Return to South Africa, active service, and public lifeEdit

On the advice of his wartime commander, Jan Smuts, he returned to South Africa in 1906. The malaria he had contracted in Madagascar had so severely affected his health that he collapsed unconscious upon his return to South Africa. He was nursed back to health over three years by Jan Smuts' wife, Isie. He then completed his studies and in 1908 in Heilbron began his successful career as a lawyer. In 1914 he helped Smuts suppress the Maritz Rebellion in the Orange Free State, and he served on Smuts' army staff in the "German West campaign" (in the German colony of German South West Africa) and in the "German East campaign" (in German East Africa) where he rose to command a mounted regiment. On the Western Front during World War I he commanded the First Battalion, Royal Scots Fusiliers in 1918, after being wounded in late 1917 while serving with 6/7th Battalion Royal Scots Fusiliers. He led his men to the Rhine after the Armistice, as detailed in his book Trekking On.

He joined Smuts' South African Party, becoming the member of the House of Assembly of South Africa for Bloemfontein South, defeating Colin Steyn of the National Party by 101 votes in the first of their three contests for this seat. His principles during his political career included loyalty to General Smuts, loyalty to the British Empire as guarantor of South African freedom, and harmony between Dutch and English South Africans. He opposed the Ossewa Brandwag organisation, which planned to take control of South Africa as soon as Britain had been crushed.[4]

In 1920 he married Leila Agnes Buissiné Wright (Cape Town, 13 December 1887 - Cape Town, 29 December 1959). She was a social reformer, an outspoken advocate of women's rights and suffrage for women, and the first woman member of the Assembly (representative for Parktown in Johannesburg, 1933–1944).

On 3 August 1920, Steyn again stood against him in the same constituency. Reitz won again, this time with a majority of 141. In the general election of 1921, Reitz and Steyn contested Bloemfontein South once more. This time Steyn was returned with a majority of 47.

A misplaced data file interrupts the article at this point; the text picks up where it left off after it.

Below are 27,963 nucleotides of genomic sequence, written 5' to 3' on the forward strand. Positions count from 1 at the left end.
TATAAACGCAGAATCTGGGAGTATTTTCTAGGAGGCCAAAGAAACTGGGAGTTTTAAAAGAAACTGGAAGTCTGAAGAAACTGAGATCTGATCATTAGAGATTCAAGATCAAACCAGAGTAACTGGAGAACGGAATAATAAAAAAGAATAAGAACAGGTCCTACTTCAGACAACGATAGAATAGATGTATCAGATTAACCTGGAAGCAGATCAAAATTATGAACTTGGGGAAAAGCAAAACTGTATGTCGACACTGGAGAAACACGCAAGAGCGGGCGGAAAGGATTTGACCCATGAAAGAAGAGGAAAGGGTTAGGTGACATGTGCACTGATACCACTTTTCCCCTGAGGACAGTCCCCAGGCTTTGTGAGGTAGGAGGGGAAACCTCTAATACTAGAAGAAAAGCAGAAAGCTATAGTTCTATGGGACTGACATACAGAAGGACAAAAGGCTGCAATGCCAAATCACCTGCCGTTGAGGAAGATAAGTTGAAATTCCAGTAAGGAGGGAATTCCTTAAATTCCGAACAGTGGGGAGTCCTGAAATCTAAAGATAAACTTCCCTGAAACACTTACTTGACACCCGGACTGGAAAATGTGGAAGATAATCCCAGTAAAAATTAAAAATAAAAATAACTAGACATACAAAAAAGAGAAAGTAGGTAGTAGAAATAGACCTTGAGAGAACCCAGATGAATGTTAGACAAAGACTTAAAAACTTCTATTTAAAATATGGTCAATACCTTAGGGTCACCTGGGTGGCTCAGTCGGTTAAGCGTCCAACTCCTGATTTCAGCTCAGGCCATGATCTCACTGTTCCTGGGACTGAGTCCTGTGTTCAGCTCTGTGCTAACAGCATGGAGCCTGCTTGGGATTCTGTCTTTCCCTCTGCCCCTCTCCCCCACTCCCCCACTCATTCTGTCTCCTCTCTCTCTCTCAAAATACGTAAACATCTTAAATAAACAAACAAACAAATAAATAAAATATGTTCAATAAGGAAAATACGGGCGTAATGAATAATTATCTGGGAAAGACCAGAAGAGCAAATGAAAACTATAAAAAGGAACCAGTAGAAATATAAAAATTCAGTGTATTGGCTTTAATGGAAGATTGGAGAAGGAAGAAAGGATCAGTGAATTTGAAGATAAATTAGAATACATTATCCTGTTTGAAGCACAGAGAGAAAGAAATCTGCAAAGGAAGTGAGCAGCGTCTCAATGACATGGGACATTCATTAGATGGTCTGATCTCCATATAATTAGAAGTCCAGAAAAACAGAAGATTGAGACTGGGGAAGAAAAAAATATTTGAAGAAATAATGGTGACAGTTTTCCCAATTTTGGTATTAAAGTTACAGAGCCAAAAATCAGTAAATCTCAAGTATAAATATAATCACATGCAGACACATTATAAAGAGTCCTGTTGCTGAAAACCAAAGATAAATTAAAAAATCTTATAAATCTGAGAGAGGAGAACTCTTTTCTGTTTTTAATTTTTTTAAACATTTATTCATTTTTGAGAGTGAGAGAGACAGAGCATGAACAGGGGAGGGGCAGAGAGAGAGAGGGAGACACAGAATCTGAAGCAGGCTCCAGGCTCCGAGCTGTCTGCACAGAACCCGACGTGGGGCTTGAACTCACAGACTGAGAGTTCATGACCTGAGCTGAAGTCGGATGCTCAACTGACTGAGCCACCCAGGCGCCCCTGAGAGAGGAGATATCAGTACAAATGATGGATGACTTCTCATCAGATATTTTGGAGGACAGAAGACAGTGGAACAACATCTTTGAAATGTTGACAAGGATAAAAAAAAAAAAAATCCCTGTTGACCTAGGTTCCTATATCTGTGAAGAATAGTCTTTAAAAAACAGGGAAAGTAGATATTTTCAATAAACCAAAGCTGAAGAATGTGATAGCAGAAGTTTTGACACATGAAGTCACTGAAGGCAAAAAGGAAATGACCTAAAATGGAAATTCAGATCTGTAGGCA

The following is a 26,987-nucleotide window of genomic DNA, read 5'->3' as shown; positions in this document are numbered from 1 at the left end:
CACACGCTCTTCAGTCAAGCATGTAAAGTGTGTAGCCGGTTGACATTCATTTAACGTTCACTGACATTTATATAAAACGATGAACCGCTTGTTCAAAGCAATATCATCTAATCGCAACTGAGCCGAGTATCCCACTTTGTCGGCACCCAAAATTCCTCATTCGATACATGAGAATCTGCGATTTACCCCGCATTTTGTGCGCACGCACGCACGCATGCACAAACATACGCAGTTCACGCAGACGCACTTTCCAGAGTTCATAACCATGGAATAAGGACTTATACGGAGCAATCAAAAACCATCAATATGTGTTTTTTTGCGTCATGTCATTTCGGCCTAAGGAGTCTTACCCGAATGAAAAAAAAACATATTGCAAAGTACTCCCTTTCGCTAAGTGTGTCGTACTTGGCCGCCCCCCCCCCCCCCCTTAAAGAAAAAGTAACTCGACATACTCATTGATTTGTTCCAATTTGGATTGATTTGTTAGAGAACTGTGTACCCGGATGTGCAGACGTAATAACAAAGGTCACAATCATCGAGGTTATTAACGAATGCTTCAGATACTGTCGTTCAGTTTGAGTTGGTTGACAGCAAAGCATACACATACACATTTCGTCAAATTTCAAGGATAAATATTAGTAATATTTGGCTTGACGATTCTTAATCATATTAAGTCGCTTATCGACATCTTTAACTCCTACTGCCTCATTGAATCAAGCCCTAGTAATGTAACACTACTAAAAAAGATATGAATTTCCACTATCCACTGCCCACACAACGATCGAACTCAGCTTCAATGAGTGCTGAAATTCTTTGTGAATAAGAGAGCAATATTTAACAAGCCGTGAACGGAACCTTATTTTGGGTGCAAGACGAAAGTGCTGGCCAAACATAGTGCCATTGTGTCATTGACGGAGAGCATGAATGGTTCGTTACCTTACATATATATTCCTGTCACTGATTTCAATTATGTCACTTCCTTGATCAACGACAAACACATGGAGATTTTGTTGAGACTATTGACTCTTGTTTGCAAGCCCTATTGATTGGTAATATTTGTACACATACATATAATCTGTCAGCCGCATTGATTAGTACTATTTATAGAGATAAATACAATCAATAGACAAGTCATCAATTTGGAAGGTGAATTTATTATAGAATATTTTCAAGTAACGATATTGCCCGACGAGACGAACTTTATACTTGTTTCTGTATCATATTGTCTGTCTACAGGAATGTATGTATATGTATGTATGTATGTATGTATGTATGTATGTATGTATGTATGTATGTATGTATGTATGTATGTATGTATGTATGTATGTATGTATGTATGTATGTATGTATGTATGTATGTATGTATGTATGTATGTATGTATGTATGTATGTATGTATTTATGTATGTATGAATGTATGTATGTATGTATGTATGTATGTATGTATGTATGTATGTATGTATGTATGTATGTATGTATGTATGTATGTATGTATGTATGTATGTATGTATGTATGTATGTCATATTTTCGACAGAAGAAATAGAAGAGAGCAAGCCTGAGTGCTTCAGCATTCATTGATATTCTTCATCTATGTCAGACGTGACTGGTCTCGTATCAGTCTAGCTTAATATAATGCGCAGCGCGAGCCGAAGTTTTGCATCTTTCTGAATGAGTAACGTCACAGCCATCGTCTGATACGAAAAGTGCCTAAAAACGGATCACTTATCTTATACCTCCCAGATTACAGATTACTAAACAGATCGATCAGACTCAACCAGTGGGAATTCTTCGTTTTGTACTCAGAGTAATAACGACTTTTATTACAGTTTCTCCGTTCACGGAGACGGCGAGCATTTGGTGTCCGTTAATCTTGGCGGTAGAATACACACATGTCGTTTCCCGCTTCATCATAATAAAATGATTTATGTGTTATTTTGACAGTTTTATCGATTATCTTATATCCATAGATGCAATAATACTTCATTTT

When the Smuts government fell in 1924, Reitz returned to his law practice. In subsequent years he visited the Kalahari, Kaokoveld, the Belgian Congo and Angola. His last book, No Outspan (1943), describes this period.

The South African Party formed a coalition government with the National Party in 1933, next year establishing the United Party. In this government Reitz accepted the office of minister of agriculture and irrigation, later minister of agriculture. In 1939, he became Minister of Native Affairs and Deputy Prime Minister until 1943, when he was appointed as South African High Commissioner to London, where he served until his death in 1944.

He is buried south of Mariepskop, approximately 10 km (6.2 mi) east of the Blyde River Canyon in Mpumalanga.

The Free State town of Deneysville is named after him. His law firm, Deneys Reitz Inc, became a leader in South Africa, and in 2011 merged with an international law firm.

Published worksEdit

Three volumes of an autobiography:

  • "Commando: A Boer Journal Of The Boer War", first published in Great Britain in 1929, ISBN 0-571-08778-7
  • Trekking On (1933), dealing with the Boer War through World War I, and
  • No Outspan (1943), which covers life in South African politics between the wars and concludes with him as Deputy Prime Minister of South Africa.

Also published in one volume:

  • "The Trilogy of Deneys Reitz", by Deneys Reitz, Wolfe Publishing Co., 1994 (Reprint), ISBN 1-879356-39-2

Other works:

  • "God Does Not Forget: The Story of a Boer War Commando"
  • "The Long Way Home"
  • "No Outspan"


  1. ^ a b c d e f "Deneys Reitz". Archived from the original on 19 November 2010. Retrieved 20 September 2011.
  2. ^ Reitz, Deneys; JC Smuts (2008). Commando: A Boer Journal of the Boer War. CruGuru. p. 336. ISBN 978-1-920265-68-7.
  3. ^ Commando. Deneys Reitz. London 1929. No ISBN
  4. ^ a b c No Outspan. Deneys Reitz. Faber and Faber, London, 1943. No ISBN.
  5. ^ Shearing, Taffy; David Shearing (2000). General Smuts and his long ride. Sedgefield: Anglo-Boer War Commemoration Cape Commando Series No 3. p. 248. ISBN 0-620-26750-X.
  6. ^ Smith, RW (June 2004). "Modderfontein 17 September 1901". Military History Journal. Johannesburg: South African Military History Society. 13 (1). SA. Retrieved 30 April 2009.

About ReitzEdit

  • Martin Bossenbroek: The Boer War (Transl. by Yvette Rosenberg) Auckland Park (S.A.), Jacana, 2015. ISBN 978-1-4314-1049-1.